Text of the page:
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Journalist Zoran Božinovski's Supporters Fear Extradition to Macedonia Puts Him at Risk of Torture

Zoran Božinovski. A photo circulated by his family via Facebook as part of appeals for his freedom.

Zoran Božinovski. A photo circulated by his family via Facebook as part of appeals for his freedom.

Serbian authorities extradited journalist Zoran Božinovski, who sought political asylum in Serbia months before he was arrested on charges of espionage, extortion and criminal conspiracy, back to Macedonia on April 21. He is currently in a Macedonian detention center, and colleagues and family fear that his life and health could be in danger due to past threats of torture reportedly made against him by high-up politicians.

Božinovski owns the tabloid-style web portal Burevesnik.org, famous for publishing leaked information that seems to implicate prominent members of the Macedonian political elite in a variety of misdeeds.

In 2012 the Macedonian government run by the right-wing party VMRO-DPMNE started a court case code-named “Spy” (“Шпион” in Macedonian) accusing about 20 people, including government critics and whistle-blowers, for spying on behalf of EU members Greece and Hungary. Macedonia did not issue a diplomatic note to these countries for this alleged offence. In fact, three months later, Macedonian President Gjorge Ivanov gave a medal to Hungarian President Viktor Orbán for being “a great friend and supporter” of Macedonia.

The government staged spectacular arrests of some of the accused suspects, leading to conviction of 17 people by October 2014. Božinovski, who emigrated in Serbia some time before for safety reasons, appealed for political asylum there. Macedonian authorities issued an international warrant leading to Božinovski's arrest in Serbia in November 2013. After more than 300 days in prison, he was released by the Serbian Court of Appeals while the case for his extradition continued to be processed.

Leaked wiretapped conversations published by Macedonia's political opposition in 2015 revealed some top politicians seemingly making threats of torture toward Božinovski. In a conversation between Martin Protuger, the right-hand man of Macedonia's then-Prime Minister Nikola Gruevski, and the then-Minister of Interior Gordana Jankuloska, the two discuss how to torture him once he's within their power. Protuger requests to pay him a visit “with the CCTV camera turned off in that time.” They also discuss arranging his rape by other inmates as something “that goes without saying.”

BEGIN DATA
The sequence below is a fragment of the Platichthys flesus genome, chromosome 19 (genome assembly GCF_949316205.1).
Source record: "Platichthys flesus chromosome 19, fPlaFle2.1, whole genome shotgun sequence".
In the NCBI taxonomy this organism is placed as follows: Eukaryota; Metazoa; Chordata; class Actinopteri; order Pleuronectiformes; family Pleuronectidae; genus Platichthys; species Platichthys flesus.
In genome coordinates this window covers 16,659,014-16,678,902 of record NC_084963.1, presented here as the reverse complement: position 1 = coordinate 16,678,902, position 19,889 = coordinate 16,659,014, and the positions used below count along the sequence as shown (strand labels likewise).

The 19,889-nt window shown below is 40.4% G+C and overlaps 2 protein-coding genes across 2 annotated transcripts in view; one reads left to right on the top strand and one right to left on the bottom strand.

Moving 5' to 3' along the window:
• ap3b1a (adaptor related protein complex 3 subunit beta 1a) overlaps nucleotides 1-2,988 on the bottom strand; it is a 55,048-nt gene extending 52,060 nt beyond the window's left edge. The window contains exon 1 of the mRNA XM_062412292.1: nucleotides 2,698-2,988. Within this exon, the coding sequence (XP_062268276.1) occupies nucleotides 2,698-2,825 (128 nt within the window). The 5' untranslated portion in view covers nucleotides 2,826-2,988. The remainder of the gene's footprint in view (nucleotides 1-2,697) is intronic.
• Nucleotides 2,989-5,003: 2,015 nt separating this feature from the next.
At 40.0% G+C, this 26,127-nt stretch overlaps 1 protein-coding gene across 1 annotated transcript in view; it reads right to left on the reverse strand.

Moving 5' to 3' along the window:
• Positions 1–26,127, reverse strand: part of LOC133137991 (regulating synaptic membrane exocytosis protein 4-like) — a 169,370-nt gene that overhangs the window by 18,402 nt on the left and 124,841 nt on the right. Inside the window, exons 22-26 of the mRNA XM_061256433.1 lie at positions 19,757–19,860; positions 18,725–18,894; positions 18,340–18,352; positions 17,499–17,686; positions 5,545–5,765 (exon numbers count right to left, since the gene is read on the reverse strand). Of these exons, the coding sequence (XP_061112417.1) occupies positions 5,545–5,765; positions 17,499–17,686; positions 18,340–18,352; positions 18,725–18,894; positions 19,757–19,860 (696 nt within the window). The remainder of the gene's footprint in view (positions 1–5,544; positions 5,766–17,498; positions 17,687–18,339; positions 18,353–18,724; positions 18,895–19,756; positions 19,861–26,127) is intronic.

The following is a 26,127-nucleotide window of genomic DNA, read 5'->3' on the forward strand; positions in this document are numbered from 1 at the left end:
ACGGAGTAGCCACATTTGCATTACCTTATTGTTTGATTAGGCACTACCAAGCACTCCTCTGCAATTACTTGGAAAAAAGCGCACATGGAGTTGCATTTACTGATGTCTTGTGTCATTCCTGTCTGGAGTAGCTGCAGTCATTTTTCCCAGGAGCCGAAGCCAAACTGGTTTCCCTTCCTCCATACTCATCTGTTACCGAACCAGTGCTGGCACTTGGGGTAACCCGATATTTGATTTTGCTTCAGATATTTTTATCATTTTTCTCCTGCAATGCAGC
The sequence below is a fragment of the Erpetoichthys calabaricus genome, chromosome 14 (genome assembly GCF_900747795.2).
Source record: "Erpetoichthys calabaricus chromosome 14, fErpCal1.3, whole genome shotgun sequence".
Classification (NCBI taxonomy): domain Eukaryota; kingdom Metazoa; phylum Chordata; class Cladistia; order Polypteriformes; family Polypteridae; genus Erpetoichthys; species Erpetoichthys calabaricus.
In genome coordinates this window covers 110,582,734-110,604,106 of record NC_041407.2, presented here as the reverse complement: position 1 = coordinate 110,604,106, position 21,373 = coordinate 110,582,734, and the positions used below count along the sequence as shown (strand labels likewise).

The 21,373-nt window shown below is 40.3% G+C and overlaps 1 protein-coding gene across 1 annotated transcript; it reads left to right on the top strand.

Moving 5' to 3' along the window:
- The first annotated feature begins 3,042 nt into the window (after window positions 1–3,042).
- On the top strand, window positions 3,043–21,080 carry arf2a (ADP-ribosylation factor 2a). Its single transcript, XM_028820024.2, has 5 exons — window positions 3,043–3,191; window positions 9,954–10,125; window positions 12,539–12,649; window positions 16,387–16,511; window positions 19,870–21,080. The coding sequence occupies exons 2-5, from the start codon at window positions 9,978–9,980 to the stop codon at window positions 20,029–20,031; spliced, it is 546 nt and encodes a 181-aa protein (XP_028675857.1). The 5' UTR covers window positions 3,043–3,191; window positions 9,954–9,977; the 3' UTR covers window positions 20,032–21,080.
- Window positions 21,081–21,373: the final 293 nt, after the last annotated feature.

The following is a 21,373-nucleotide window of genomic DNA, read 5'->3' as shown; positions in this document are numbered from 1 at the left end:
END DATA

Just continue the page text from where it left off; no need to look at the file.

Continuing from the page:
The Association of Journalists of Macedonia condemned the extradition, stating that it's “perverse” to extradite a journalist to a country where secret police illegally survey journalists and the president pardons such crimes (President Ivanov announced on April 12 he was granting a pardon to more than 50 top politicians and their associates who were under investigation over the revelations contained in the leaked wiretaps):

Веруваме дека експресната одлука на српските власти за есктрадиција е политички мотивирана и ќе предизвика сериозна штета врз слободата на медиумите не само во Македонија, туку и пошироко во регионот.

Со екстрадицијата Србија свесно го изложува на напотребен ризик новинарот Божиновски иако претходно беа информирани за заканите што врз него ги упатуваа највисоките претставници на власта. Српската влада ќе сноси одговорност ако Божиновски во македонските затвори биде изложен на нечовечки третман.

We believe that the prompt extradition decision of Serbian authorities is politically motivated and that it will cause serious damage to freedom of media not only in Macedonia, but in the wider region also.

With this extradition, Serbia consciously exposes the journalist Božinovski to unnecessary risk, even though they were previously informed about the threats against him by the highest government representatives. The Serbian government will bear responsibility if Božinovski is exposed to inhuman treatment in Macedonian prisons.

In March, the anti-torture committee of the Council of Europe (an international organization for the promotion of democracy and human rights with 47 member states, not to be confused with the 28-nation  European Union) published a report on the conditions within the Macedonian penal system, expressing deep concern due to “numerous consistent allegations of ill-treatment of detainees by custodial staff were received, and there were frequent instances of inter-detainee violence.”

Association of Journalists of Serbia also expressed concern about Božinovski's safety after his extradition to Macedonia.

Anti-government portals in Macedonia accuse the Serbian government of collusion with the Macedonian government. Both countries are currently run by right-wing parties which are members of the European People's Party, a center-right European-wide political party with a presence in the European Union and the Council of Europe. For example, their critics point to an incident in October 2015, when Serbian authorities simply released former Macedonian secret service chief and Gruevski's cousin Sašo Mijalkov after a short detention for smuggling a gun and ammunition on an airplane. The results of an investigation into the case in Macedonia are still pending.

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